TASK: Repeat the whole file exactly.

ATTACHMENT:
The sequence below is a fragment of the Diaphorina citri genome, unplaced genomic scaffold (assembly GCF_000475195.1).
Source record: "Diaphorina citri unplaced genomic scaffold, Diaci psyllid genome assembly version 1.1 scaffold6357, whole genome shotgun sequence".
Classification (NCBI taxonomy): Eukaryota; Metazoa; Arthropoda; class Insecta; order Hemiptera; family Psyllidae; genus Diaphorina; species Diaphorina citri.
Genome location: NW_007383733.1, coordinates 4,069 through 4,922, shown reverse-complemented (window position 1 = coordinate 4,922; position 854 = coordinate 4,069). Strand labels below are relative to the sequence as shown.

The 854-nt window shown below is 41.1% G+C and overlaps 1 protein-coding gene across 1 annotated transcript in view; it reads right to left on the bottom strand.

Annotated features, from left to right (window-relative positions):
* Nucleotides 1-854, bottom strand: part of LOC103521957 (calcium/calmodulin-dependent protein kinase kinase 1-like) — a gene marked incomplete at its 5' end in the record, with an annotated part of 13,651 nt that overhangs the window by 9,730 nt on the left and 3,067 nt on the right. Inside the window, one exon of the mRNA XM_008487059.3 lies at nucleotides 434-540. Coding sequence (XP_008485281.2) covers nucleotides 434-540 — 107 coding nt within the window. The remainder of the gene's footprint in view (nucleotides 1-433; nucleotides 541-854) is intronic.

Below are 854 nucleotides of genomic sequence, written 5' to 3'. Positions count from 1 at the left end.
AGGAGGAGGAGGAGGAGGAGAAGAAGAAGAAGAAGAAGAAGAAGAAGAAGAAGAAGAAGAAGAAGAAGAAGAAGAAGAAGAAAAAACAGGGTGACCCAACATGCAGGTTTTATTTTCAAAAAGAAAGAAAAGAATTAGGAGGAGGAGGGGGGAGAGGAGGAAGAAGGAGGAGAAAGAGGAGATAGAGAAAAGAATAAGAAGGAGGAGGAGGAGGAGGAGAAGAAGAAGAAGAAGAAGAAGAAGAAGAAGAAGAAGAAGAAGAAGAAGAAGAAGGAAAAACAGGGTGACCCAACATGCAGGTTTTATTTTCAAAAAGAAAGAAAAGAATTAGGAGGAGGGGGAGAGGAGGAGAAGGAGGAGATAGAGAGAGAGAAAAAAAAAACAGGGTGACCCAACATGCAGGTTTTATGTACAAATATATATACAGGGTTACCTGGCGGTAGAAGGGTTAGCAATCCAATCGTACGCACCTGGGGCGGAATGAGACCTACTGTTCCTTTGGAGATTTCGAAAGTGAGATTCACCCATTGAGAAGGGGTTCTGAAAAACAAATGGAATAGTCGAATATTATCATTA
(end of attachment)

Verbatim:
The sequence below is a fragment of the Diaphorina citri genome, unplaced genomic scaffold (assembly GCF_000475195.1).
Source record: "Diaphorina citri unplaced genomic scaffold, Diaci psyllid genome assembly version 1.1 scaffold6357, whole genome shotgun sequence".
Classification (NCBI taxonomy): Eukaryota; Metazoa; Arthropoda; class Insecta; order Hemiptera; family Psyllidae; genus Diaphorina; species Diaphorina citri.
Genome location: NW_007383733.1, coordinates 4,069 through 4,922, shown reverse-complemented (window position 1 = coordinate 4,922; position 854 = coordinate 4,069). Strand labels below are relative to the sequence as shown.

The 854-nt window shown below is 41.1% G+C and overlaps 1 protein-coding gene across 1 annotated transcript in view; it reads right to left on the bottom strand.

Annotated features, from left to right (window-relative positions):
* Nucleotides 1-854, bottom strand: part of LOC103521957 (calcium/calmodulin-dependent protein kinase kinase 1-like) — a gene marked incomplete at its 5' end in the record, with an annotated part of 13,651 nt that overhangs the window by 9,730 nt on the left and 3,067 nt on the right. Inside the window, one exon of the mRNA XM_008487059.3 lies at nucleotides 434-540. Coding sequence (XP_008485281.2) covers nucleotides 434-540 — 107 coding nt within the window. The remainder of the gene's footprint in view (nucleotides 1-433; nucleotides 541-854) is intronic.

Below are 854 nucleotides of genomic sequence, written 5' to 3'. Positions count from 1 at the left end.
AGGAGGAGGAGGAGGAGGAGAAGAAGAAGAAGAAGAAGAAGAAGAAGAAGAAGAAGAAGAAGAAGAAGAAGAAGAAGAAGAAAAAACAGGGTGACCCAACATGCAGGTTTTATTTTCAAAAAGAAAGAAAAGAATTAGGAGGAGGAGGGGGGAGAGGAGGAAGAAGGAGGAGAAAGAGGAGATAGAGAAAAGAATAAGAAGGAGGAGGAGGAGGAGGAGAAGAAGAAGAAGAAGAAGAAGAAGAAGAAGAAGAAGAAGAAGAAGAAGAAGAAGGAAAAACAGGGTGACCCAACATGCAGGTTTTATTTTCAAAAAGAAAGAAAAGAATTAGGAGGAGGGGGAGAGGAGGAGAAGGAGGAGATAGAGAGAGAGAAAAAAAAAACAGGGTGACCCAACATGCAGGTTTTATGTACAAATATATATACAGGGTTACCTGGCGGTAGAAGGGTTAGCAATCCAATCGTACGCACCTGGGGCGGAATGAGACCTACTGTTCCTTTGGAGATTTCGAAAGTGAGATTCACCCATTGAGAAGGGGTTCTGAAAAACAAATGGAATAGTCGAATATTATCATTA